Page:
I’ve been going to the Warley model railway exhibition at the NEC in Birmingham for years now. It’s a big commercial show with huge crowds rather than one of the more friendly local or specialist shows, but it’s size means it’s a also a gathering of people you haven’t met for years.
There were a lot of great layouts in all sorts of scales, eras and nationalities. I know some people are only interested in layouts in their own gauge, or aren’t interested in anything outside of a certain region or era, but that way you can miss out on some great modelling.
“Aberdare” was one such example. This was a pre-grouping Taff Vale in finescale 4mm, with a very interesting track plan, and the strange loco depot design with two separate engine sheds because of the narrow site in the Welsh valleys. Another one I liked was the compact HO Danish layout “Havnegade”, set in the late 1960s, reminding me of a family holiday in Denmark around that time, with GM Nohabs in the original maroon livery and those distinctive 5-axle diesel railcars. Closer to my own modelling interests was “Loch Lochy”, making it’s exhibition debut, Scottish blue diesel N, very nicely modelled. And in 7mm scale, a massive “parade of trains” style layout of Barmouth Bridge. Somewhat truncated of course; the real bridge is nearly a mile long!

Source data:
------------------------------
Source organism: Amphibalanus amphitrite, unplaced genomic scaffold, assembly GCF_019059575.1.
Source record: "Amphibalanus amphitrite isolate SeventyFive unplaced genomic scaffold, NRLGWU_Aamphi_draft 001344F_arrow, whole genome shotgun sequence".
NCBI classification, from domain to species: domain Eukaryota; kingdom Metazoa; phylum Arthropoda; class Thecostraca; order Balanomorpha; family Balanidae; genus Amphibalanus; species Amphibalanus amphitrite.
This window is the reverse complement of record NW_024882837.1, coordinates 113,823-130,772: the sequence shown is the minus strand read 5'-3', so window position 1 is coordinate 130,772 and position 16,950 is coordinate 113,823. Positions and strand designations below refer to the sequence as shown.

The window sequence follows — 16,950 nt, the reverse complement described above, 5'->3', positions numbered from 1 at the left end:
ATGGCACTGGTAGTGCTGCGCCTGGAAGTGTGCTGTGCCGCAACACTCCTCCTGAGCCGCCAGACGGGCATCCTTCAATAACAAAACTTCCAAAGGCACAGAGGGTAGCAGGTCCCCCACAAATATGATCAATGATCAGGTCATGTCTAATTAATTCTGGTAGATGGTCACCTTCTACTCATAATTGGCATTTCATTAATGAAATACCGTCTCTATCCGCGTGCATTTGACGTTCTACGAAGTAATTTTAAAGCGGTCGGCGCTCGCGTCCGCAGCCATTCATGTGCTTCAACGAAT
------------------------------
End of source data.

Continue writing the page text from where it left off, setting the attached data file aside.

I also loved the TT3 layout – This was very much not a detailed finescale model, but very typical of the sorts of layouts people built in the 60s and 70s. Indeed, it reminded me very much of a layout I built around that time! My TT3 stock is still in my parents’ loft somewhere!
One of the big hits of the show was “Blackmill”, a large contemporary layout based on Blackburn in Lancashire, so popular you couldn’t get near it all day. Even at 4:30 in the afternoon, at a time when the crowd starts to thin out, it three deep in front of this layout. Ditto the Model Railway Club’s massive “Copenhagen Fields”, 20 years in the building and still far from finished.
While I’m not really into narrow-gauge steam layouts, Bridport Town is one I’ll make an exception for. While fictitious, it has a verisimilitude that all too many narrow gauge layout lack. I think one element, apart from the superb level of modelling, is that all the locomotive fleet doesn’t include anything that’s uniquely associated with a specific British line. For example, the 4-4-0T is (I think) a proposed but unbuilt design by Hunslet for the Lynton and Barnstable. And those ex-War Department Baldwin 4-6-0Ts ran on a great many lines.
Sadly my bank balance too a bit of a hammering; Messrs Dapol and Bachmann had too many shiny things on sale, including the new Mk1 coaches and some weathered Silver Bullets.